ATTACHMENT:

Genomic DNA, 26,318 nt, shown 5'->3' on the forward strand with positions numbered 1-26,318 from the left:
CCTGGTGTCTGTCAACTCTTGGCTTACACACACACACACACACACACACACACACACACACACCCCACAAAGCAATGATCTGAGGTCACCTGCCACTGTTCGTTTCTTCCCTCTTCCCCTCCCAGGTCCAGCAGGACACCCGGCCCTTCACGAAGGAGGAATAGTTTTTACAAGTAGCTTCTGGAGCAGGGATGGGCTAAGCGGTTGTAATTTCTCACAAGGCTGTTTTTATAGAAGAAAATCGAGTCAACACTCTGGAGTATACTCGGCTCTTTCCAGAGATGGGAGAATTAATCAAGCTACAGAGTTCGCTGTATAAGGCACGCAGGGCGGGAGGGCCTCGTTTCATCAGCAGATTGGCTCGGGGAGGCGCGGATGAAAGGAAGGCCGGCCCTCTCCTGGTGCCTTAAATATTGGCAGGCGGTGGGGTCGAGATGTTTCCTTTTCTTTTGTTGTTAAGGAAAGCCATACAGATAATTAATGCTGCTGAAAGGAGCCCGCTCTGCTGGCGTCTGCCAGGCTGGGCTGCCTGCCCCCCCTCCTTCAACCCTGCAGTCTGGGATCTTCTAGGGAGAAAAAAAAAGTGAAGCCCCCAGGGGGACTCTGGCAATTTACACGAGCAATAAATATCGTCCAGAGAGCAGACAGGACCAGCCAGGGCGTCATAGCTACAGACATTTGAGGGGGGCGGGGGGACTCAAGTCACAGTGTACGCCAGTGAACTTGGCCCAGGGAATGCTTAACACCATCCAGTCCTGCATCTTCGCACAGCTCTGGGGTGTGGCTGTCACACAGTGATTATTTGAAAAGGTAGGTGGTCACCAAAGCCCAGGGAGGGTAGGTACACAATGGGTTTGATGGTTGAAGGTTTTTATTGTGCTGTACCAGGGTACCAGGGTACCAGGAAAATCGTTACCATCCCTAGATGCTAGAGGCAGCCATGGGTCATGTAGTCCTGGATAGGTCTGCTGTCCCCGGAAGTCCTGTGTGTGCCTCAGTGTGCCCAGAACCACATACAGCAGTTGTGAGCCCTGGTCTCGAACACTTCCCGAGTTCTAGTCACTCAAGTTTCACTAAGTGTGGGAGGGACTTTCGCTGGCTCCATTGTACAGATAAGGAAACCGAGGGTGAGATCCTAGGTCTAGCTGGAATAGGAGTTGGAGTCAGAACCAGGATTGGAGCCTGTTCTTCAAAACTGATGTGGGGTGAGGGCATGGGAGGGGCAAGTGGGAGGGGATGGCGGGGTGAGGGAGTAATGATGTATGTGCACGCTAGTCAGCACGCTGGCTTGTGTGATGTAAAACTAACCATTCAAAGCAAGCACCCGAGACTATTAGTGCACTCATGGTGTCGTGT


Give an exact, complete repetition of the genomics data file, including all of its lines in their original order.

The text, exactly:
Genomic DNA, 26,318 nt, shown 5'->3' on the forward strand with positions numbered 1-26,318 from the left:
CCTGGTGTCTGTCAACTCTTGGCTTACACACACACACACACACACACACACACACACACACACCCCACAAAGCAATGATCTGAGGTCACCTGCCACTGTTCGTTTCTTCCCTCTTCCCCTCCCAGGTCCAGCAGGACACCCGGCCCTTCACGAAGGAGGAATAGTTTTTACAAGTAGCTTCTGGAGCAGGGATGGGCTAAGCGGTTGTAATTTCTCACAAGGCTGTTTTTATAGAAGAAAATCGAGTCAACACTCTGGAGTATACTCGGCTCTTTCCAGAGATGGGAGAATTAATCAAGCTACAGAGTTCGCTGTATAAGGCACGCAGGGCGGGAGGGCCTCGTTTCATCAGCAGATTGGCTCGGGGAGGCGCGGATGAAAGGAAGGCCGGCCCTCTCCTGGTGCCTTAAATATTGGCAGGCGGTGGGGTCGAGATGTTTCCTTTTCTTTTGTTGTTAAGGAAAGCCATACAGATAATTAATGCTGCTGAAAGGAGCCCGCTCTGCTGGCGTCTGCCAGGCTGGGCTGCCTGCCCCCCCTCCTTCAACCCTGCAGTCTGGGATCTTCTAGGGAGAAAAAAAAAGTGAAGCCCCCAGGGGGACTCTGGCAATTTACACGAGCAATAAATATCGTCCAGAGAGCAGACAGGACCAGCCAGGGCGTCATAGCTACAGACATTTGAGGGGGGCGGGGGGACTCAAGTCACAGTGTACGCCAGTGAACTTGGCCCAGGGAATGCTTAACACCATCCAGTCCTGCATCTTCGCACAGCTCTGGGGTGTGGCTGTCACACAGTGATTATTTGAAAAGGTAGGTGGTCACCAAAGCCCAGGGAGGGTAGGTACACAATGGGTTTGATGGTTGAAGGTTTTTATTGTGCTGTACCAGGGTACCAGGGTACCAGGAAAATCGTTACCATCCCTAGATGCTAGAGGCAGCCATGGGTCATGTAGTCCTGGATAGGTCTGCTGTCCCCGGAAGTCCTGTGTGTGCCTCAGTGTGCCCAGAACCACATACAGCAGTTGTGAGCCCTGGTCTCGAACACTTCCCGAGTTCTAGTCACTCAAGTTTCACTAAGTGTGGGAGGGACTTTCGCTGGCTCCATTGTACAGATAAGGAAACCGAGGGTGAGATCCTAGGTCTAGCTGGAATAGGAGTTGGAGTCAGAACCAGGATTGGAGCCTGTTCTTCAAAACTGATGTGGGGTGAGGGCATGGGAGGGGCAAGTGGGAGGGGATGGCGGGGTGAGGGAGTAATGATGTATGTGCACGCTAGTCAGCACGCTGGCTTGTGTGATGTAAAACTAACCATTCAAAGCAAGCACCCGAGACTATTAGTGCACTCATGGTGTCGTGT